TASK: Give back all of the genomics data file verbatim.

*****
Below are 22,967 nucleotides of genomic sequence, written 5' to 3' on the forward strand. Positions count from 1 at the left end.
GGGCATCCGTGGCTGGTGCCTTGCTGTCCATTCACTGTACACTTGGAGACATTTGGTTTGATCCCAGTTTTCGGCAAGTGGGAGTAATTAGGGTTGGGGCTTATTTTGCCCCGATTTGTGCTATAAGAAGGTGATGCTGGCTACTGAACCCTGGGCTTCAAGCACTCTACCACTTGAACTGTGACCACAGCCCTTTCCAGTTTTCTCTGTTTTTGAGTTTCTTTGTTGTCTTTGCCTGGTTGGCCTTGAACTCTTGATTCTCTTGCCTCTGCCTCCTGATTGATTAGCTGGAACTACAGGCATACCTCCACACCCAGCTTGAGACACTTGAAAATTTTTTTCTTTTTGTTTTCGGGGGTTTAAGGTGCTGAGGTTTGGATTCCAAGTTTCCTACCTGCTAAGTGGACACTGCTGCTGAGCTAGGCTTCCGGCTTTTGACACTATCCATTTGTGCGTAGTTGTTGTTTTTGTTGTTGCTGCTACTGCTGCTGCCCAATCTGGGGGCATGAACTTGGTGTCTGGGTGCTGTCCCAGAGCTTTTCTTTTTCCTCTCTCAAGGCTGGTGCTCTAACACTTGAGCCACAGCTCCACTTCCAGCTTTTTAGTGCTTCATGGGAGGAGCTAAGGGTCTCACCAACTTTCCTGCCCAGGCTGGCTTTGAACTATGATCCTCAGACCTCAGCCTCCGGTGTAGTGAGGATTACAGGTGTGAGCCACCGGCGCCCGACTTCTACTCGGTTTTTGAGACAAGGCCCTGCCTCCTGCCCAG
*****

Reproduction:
Below are 22,967 nucleotides of genomic sequence, written 5' to 3' on the forward strand. Positions count from 1 at the left end.
GGGCATCCGTGGCTGGTGCCTTGCTGTCCATTCACTGTACACTTGGAGACATTTGGTTTGATCCCAGTTTTCGGCAAGTGGGAGTAATTAGGGTTGGGGCTTATTTTGCCCCGATTTGTGCTATAAGAAGGTGATGCTGGCTACTGAACCCTGGGCTTCAAGCACTCTACCACTTGAACTGTGACCACAGCCCTTTCCAGTTTTCTCTGTTTTTGAGTTTCTTTGTTGTCTTTGCCTGGTTGGCCTTGAACTCTTGATTCTCTTGCCTCTGCCTCCTGATTGATTAGCTGGAACTACAGGCATACCTCCACACCCAGCTTGAGACACTTGAAAATTTTTTTCTTTTTGTTTTCGGGGGTTTAAGGTGCTGAGGTTTGGATTCCAAGTTTCCTACCTGCTAAGTGGACACTGCTGCTGAGCTAGGCTTCCGGCTTTTGACACTATCCATTTGTGCGTAGTTGTTGTTTTTGTTGTTGCTGCTACTGCTGCTGCCCAATCTGGGGGCATGAACTTGGTGTCTGGGTGCTGTCCCAGAGCTTTTCTTTTTCCTCTCTCAAGGCTGGTGCTCTAACACTTGAGCCACAGCTCCACTTCCAGCTTTTTAGTGCTTCATGGGAGGAGCTAAGGGTCTCACCAACTTTCCTGCCCAGGCTGGCTTTGAACTATGATCCTCAGACCTCAGCCTCCGGTGTAGTGAGGATTACAGGTGTGAGCCACCGGCGCCCGACTTCTACTCGGTTTTTGAGACAAGGCCCTGCCTCCTGCCCAG